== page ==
In a proceeding pursuant to CPLR article 78 to review a determination of the Manhasset Union Free School District dated October 13, 2006, which adopted the recommendation of a hearing officer dated September 19, 2006, made after a hearing, finding the petitioner guilty of certain charges of misconduct and incompetence and terminated his employment as an audio-visual technician, the appeal is from a judgment of the Supreme Court, Nassau County (LaMarca, J.), dated September 4, 2007, which denied the petition and dismissed the proceeding.
Published by New York State Law Reporting Bureau pursuant to Judiciary Law § 431.
This opinion is uncorrected and subject to revision before publication in the Official Reports.
STEVEN W. FISHER, J.P., JOSEPH COVELLO, DANIEL D. ANGIOLILLO & THOMAS A. DICKERSON, JJ.
DECISION, JUDGMENT, & ORDER
ORDERED that the appeal is dismissed and the judgment is vacated; and it is further,
ADJUDGED that the determination is confirmed, the petition is denied, and the proceeding is dismissed on the merits; and it is further,
ORDERED that one bill of costs is awarded to the respondent.
Since the petition raises a substantial evidence question, the Supreme Court should have transferred the proceeding to this Court (see CPLR 7804[g]). Nevertheless, since the record is now before us, we will treat the proceeding as if it had been properly transferred, and review the proceeding de novo (see Matter of Patterson v State of N.Y. Office of Children & Family Servs., 34 AD3d 684; Matter of Weingarten v Crime Victims Bd., 22 AD3d 763; Matter of Tutuianu v New York State, 22 AD3d 503; Matter of Lynch v Coughlin, 198 AD2d 889).
The petitioner, Jeffrey S. Roth, an audio-visual technician for the respondent Manhasset Union Free School District, was charged with various acts of misconduct, including, among other things: making false or misleading statements with respect to his employment status with the respondent; physically threatening other employees of the respondent; making inappropriate comments of a sexual nature to students; attempting to impede investigations by the respondent; failing to perform his job responsibilities with respect to a school assembly; and failing to follow lawful directives of his immediate supervisor directing him to refrain from being alone with students. Following a hearing, the petitioner was found guilty of 14 of the 16 charges.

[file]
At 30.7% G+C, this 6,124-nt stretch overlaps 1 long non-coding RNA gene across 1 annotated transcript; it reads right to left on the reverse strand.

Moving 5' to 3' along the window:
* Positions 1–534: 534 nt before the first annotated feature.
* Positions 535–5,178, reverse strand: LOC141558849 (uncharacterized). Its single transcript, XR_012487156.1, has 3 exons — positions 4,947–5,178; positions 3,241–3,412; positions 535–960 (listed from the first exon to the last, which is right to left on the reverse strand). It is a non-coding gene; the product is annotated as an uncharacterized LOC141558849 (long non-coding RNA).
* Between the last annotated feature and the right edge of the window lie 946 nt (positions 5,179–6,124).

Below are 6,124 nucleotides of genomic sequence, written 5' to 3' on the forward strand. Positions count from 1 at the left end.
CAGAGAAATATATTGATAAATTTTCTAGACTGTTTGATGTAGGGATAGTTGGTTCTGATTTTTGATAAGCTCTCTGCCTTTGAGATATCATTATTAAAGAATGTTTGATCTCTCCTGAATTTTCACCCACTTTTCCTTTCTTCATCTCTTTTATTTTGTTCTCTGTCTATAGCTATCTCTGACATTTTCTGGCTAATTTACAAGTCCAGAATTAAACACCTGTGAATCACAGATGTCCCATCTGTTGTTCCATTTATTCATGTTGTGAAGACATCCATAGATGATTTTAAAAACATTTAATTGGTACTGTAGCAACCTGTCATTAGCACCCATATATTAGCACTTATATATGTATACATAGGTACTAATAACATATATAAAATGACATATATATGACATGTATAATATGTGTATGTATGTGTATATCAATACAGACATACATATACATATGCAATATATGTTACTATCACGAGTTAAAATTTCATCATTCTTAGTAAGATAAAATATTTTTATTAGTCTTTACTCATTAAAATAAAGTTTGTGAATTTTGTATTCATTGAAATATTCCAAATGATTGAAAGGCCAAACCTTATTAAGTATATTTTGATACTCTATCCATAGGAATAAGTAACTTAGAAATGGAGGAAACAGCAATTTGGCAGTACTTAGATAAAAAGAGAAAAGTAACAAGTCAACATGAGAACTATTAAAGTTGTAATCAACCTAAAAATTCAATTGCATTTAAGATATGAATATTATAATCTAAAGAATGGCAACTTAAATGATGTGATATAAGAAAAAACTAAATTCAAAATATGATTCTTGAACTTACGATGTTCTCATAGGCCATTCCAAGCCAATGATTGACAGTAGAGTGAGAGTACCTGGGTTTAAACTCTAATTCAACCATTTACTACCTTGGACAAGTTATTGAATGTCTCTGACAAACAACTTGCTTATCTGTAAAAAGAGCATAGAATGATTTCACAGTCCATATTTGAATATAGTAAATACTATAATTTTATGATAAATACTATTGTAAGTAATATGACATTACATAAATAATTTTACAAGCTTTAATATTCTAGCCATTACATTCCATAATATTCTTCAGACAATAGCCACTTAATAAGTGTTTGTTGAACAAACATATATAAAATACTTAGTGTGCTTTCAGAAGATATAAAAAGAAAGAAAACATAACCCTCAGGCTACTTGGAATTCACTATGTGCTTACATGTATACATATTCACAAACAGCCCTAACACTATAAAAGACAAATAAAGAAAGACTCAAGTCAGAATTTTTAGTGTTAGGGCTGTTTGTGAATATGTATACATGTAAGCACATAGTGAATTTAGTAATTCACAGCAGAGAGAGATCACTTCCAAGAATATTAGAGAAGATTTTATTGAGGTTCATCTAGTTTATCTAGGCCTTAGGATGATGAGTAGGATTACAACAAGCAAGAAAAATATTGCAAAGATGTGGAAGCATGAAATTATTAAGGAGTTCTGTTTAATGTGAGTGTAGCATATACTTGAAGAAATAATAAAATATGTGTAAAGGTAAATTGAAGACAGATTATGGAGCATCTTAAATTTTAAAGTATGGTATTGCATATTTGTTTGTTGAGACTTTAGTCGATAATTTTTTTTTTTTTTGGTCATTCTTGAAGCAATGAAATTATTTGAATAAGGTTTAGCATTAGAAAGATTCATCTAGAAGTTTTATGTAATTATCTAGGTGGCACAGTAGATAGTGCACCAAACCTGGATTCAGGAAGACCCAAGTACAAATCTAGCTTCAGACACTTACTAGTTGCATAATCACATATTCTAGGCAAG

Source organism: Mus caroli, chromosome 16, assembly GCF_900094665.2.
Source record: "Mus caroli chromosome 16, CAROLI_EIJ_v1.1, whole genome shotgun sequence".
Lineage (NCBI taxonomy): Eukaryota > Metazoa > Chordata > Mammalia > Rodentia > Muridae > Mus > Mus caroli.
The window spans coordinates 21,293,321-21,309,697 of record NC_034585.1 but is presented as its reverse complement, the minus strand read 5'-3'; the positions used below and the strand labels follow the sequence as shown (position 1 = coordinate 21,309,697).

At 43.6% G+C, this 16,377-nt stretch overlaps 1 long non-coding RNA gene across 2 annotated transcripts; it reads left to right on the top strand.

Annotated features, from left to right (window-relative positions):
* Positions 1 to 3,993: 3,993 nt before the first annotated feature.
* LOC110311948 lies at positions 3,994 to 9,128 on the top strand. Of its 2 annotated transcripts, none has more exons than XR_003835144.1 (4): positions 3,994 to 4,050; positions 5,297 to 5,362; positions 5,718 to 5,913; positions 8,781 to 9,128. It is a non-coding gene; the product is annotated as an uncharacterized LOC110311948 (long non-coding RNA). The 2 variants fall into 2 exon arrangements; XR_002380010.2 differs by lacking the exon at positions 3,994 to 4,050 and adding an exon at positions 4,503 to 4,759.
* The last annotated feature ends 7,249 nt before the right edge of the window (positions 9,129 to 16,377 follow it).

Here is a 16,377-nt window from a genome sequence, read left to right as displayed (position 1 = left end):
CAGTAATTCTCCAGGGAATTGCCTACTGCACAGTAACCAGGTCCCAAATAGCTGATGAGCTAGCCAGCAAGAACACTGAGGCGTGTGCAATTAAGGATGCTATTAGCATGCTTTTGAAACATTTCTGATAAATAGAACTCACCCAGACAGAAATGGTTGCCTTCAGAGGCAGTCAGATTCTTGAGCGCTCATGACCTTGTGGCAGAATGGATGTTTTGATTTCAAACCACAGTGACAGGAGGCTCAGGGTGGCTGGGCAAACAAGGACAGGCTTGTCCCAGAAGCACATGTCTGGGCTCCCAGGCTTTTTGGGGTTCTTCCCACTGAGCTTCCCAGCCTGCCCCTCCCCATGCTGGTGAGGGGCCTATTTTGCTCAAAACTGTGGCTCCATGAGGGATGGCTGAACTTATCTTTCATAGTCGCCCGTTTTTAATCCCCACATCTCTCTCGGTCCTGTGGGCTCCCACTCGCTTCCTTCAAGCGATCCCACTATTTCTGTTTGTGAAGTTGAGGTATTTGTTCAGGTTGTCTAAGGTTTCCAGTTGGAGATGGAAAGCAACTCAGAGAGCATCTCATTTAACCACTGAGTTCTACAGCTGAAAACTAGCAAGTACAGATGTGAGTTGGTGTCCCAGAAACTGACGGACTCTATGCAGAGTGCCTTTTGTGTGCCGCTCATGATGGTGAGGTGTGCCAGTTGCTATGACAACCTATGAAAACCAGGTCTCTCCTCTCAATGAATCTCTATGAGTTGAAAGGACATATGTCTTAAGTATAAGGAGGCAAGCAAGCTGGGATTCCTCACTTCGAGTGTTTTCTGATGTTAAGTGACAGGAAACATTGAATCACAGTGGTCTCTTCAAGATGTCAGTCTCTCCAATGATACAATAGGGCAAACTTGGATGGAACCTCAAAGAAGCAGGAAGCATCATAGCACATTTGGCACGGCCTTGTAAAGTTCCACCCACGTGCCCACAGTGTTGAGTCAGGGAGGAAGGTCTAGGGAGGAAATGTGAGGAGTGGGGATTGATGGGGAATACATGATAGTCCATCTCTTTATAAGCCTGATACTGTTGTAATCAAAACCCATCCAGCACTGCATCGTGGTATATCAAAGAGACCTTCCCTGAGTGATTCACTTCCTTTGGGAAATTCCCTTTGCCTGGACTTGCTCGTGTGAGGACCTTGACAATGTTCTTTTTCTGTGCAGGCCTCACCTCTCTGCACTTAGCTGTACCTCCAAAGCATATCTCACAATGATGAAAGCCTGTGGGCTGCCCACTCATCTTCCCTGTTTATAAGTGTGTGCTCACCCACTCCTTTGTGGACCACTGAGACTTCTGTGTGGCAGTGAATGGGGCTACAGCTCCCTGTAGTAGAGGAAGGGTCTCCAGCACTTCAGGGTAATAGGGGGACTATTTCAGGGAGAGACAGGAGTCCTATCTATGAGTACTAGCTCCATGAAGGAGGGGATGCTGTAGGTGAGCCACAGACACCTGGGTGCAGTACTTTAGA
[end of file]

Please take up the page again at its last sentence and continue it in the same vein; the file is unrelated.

"The review of administrative determinations in employee disciplinary cases made as a result of a hearing required by Civil Service Law § 75 is limited to a consideration of whether the determination is supported by substantial evidence" (Matter of Thomas v County of Rockland, Dept. of Hosps., 55 AD3d 745, 745-746, quoting Matter of Mann v Town of Monroe, 2 AD3d 527, 528). Substantial evidence has been defined as "such relevant proof as a reasonable mind may accept as adequate to support a conclusion or ultimate fact" (People ex rel. Vega v Smith, 66 NY2d 130, 139, quoting 300 Gramatan Ave. Assoc. v State Div. of Human Rights, 45 NY2d 176, 180). "Moreover, it is the function of the administrative agency or the Hearing Officer, not the reviewing court, to weigh the evidence or assess the credibility of witnesses and determine which testimony to accept and which to reject" (Matter of Duda v Board of Educ. of Uniondale Union Free School Dist., 34 AD3d 580, 581, quoting Matter of Sahni v New York City Bd. of Educ., 240 AD2d 751, 751).
The determination under review is supported by substantial evidence. In addition, "the imposed penalty of dismissal was not so disproportionate to the offense as to be shocking to one's sense of fairness" or shocking to the judicial conscience (Matter of Duda v Board of Educ. of Uniondale Union Free School Dist., 34 AD3d at 581; see Matter of Ellis v Mahon, 11 NY3d 754, 755; Matter of Pell v Board of Educ. of Union Free School Dist. No. 1 of Towns of Scarsdale & Mamaroneck, Westchester County, 34 NY2d 222).
The petitioner's remaining contentions are ...